The film is slated to debut next summer, on the 75th anniversary of the publishing of Mitchell's famous novel, "Gone with the Wind."
Rachel Frey, who owns the 1887 Trammell House off the Loop in downtown Marietta, said she didn't know what she was getting herself into when the producers called her up to ask about filming in her home.
"They used our house to film several scenes and (the producer) said, 'Would you be interested in playing Margaret Mitchell?' and I thought they were joking," said Frey, who has loved "Gone with the Wind" ever since she read it in the eighth grade.
"They said, 'All you have to do is sit at a desk and write.' I had no idea. I'm not an actress," Frey said.
The actors in the documentary portray scenes from Mitchell's life, while a voiceover describes the events.
Documentary producer Pamela Roberts of Atlanta said when she saw Frey, she knew she had to cast her as the celebrated Southern novelist.
"When we met her, she looked like the mature Margaret Mitchell. She's beautiful and Margaret Mitchell is beautiful, so she's our actress for Margaret Mitchell in the 30s and 40s," Roberts said.
This week, Roberts has been filming in the Whitlock Inn.
"Marietta has had the wonderful sense to preserve a lot of its fabulous buildings and history, and that is so rare in Atlanta," Roberts said. "You'd be surprised to find locations that match the timeframe that Margaret Mitchell lived in. Whitlock Inn was built in 1900. Margaret Mitchell was born in 1900. So when we discovered the Whitlock Inn and went inside and saw - this is the world that Margaret Mitchell knew."
Filming has also taken place at Oakton, the 1838 antebellum home of Michelle and Will Goodman, located about a mile from the Square, and at Larry Zenoni's house on Forest Avenue, a 1909 Craftsman bungalow.
"These people just opened their hearts and homes to us," Roberts said. "In this documentary, you're going to see these homes featured as part of the background of the reenactment."
Frey said it's fitting to be filming scenes from Mitchell's life in Marietta, because Mitchell had many friends here.
In July, Connie Sutherland, director of the Marietta Gone with the Wind Museum, and other city employees such as Joan Ellars and Shannon Barrett, decked out in gowns from Vintage by Judith, were filmed for a part of the documentary about Mitchell's mother, who was a suffragist.
"To study Margaret Mitchell is to learn about the history of the South. And the impact of the book, 'Gone with the Wind,' is really her ode to the suffering of the people in the South, and her great respect for what the women went through," Roberts said. "Margaret Mitchell was never an avowed feminist, but in her own way, if you look at the character of Scarlett O'Hara, I mean, she was a businesswoman. She was brassy, bold, she did what she had to do, and Margaret Mitchell really respected people like that because she was the same way. Margaret Mitchell says, 'Really what the book was about is gumption, people who had gumption and people who didn't,' and that really kind of sums up Margaret Mitchell. She had gumption."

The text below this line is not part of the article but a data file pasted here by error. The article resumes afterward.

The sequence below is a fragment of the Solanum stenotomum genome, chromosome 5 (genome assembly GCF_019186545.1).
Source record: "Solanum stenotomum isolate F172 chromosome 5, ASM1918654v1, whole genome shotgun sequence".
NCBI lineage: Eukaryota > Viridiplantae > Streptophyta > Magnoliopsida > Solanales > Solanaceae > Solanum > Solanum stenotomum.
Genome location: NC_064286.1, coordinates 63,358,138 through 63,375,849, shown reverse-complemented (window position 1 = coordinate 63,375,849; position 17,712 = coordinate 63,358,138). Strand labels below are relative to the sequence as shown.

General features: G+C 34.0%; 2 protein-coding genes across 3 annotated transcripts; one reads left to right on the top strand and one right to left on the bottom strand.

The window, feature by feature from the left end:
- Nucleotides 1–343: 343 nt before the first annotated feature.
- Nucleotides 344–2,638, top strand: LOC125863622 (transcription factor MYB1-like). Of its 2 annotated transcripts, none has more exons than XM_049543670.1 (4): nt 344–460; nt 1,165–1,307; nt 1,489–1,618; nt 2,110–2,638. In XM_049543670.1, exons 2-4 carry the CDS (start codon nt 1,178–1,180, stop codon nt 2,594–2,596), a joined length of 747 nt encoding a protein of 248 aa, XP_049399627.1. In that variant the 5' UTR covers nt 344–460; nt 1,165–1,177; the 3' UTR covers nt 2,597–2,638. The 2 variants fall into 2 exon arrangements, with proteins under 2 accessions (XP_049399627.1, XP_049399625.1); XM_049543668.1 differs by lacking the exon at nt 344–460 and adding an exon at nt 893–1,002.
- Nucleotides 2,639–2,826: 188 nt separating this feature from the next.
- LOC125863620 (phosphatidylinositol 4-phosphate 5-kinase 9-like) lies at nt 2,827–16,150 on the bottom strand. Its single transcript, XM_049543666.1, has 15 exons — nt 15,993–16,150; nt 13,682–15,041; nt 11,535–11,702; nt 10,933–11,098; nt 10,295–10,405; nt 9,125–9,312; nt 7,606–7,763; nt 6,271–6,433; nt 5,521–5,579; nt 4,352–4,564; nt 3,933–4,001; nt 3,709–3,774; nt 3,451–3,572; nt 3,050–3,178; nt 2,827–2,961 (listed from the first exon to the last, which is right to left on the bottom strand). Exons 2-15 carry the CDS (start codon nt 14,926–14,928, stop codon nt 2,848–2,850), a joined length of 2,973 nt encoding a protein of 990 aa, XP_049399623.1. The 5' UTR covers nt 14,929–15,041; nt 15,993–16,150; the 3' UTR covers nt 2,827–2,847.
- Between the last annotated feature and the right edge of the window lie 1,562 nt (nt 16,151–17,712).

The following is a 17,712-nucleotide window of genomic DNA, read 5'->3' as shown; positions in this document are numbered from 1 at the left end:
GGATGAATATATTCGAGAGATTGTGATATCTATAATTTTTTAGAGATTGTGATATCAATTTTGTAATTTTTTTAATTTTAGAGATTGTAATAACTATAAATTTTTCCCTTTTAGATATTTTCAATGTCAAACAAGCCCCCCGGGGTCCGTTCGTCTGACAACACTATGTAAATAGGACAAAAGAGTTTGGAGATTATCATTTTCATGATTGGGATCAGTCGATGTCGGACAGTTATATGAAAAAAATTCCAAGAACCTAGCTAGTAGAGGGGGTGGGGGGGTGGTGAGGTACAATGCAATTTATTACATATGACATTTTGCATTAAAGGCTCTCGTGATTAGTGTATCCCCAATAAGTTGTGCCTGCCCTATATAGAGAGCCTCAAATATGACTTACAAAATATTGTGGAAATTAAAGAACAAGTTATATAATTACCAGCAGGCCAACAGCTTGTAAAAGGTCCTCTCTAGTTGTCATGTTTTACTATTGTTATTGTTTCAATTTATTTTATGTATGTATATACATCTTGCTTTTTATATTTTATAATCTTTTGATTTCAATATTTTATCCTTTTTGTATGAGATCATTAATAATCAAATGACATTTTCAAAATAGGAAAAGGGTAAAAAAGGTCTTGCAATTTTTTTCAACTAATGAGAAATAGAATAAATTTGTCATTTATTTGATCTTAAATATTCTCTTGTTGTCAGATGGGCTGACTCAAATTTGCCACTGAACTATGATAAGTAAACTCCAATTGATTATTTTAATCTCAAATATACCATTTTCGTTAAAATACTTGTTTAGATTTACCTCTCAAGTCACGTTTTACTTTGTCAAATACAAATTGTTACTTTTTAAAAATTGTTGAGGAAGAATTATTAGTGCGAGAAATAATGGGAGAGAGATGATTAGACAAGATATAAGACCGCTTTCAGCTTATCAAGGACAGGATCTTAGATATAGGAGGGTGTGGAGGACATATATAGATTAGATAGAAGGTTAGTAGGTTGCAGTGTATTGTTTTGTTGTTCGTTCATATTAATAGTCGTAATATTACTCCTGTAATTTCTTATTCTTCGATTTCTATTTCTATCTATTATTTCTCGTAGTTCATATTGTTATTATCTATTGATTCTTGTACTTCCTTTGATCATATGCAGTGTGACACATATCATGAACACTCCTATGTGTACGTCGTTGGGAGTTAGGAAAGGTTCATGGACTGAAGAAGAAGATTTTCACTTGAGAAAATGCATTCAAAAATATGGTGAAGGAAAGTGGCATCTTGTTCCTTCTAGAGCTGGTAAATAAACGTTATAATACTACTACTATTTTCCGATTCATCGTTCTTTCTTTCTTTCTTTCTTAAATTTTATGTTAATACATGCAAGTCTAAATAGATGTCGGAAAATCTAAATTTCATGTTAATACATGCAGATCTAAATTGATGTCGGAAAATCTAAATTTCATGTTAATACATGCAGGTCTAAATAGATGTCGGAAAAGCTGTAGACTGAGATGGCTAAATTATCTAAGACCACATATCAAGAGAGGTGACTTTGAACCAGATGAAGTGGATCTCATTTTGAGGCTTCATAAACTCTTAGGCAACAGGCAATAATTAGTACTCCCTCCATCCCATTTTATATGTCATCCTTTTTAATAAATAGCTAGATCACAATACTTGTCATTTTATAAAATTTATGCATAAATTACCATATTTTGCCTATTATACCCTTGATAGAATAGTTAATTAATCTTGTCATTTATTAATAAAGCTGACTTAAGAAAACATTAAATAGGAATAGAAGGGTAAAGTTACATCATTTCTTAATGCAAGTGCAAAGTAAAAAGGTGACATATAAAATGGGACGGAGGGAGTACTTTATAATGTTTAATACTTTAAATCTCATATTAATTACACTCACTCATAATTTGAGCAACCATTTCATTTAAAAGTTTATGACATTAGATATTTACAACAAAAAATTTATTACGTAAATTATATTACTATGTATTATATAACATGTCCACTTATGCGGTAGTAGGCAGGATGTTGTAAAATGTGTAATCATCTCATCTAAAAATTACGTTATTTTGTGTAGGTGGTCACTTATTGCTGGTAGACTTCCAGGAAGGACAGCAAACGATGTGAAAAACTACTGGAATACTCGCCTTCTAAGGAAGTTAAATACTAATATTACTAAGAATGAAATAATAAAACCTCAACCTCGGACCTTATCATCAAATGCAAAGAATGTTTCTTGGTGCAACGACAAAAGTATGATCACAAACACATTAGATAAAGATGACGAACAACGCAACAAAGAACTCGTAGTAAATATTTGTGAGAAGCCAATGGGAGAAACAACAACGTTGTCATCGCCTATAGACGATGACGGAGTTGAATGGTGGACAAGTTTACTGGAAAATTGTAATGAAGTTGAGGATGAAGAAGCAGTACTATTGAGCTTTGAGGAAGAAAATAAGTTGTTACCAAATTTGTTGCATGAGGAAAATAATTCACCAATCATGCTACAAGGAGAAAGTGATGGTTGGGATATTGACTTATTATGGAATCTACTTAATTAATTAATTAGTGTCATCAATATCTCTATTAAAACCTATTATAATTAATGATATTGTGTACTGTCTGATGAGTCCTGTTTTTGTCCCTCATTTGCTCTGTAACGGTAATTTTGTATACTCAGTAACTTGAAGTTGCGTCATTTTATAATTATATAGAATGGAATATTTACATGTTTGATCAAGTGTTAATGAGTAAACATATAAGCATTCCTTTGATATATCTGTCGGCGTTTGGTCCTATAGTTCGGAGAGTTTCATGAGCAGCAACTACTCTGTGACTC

Marietta is a popular destination for "Gone with the Wind" fans. Last year, as part of the 70th anniversary re-premiere of the film, Ann Rutherford, who starred as Scarlett O'Hara's little sister, visited the Square with other surviving cast members to share memories of acting in the sweeping Civil War romance that won 10 Academy Awards.
Thursday, the film crew shot a scene of Mitchell caring for her husband, John Marsh, after his heart attack.
"She got a 16 millimeter projector, which we had to go to great lengths to find one, and she showed him comedies, and she popped him popcorn, and she made him happy, and she did everything she could think of," Roberts said.
During the scene, the actors are filmed watching a movie starring W.C. Fields in a car chase, a scene meant to foreshadow how Mitchell herself was killed by a drunk driver in 1949.
"Everything that is in this documentary is from actual letters and writings from Margaret Mitchell, so that we are not telling stories out of school here. We're covering the bases of how she described her life through her letters," Roberts said.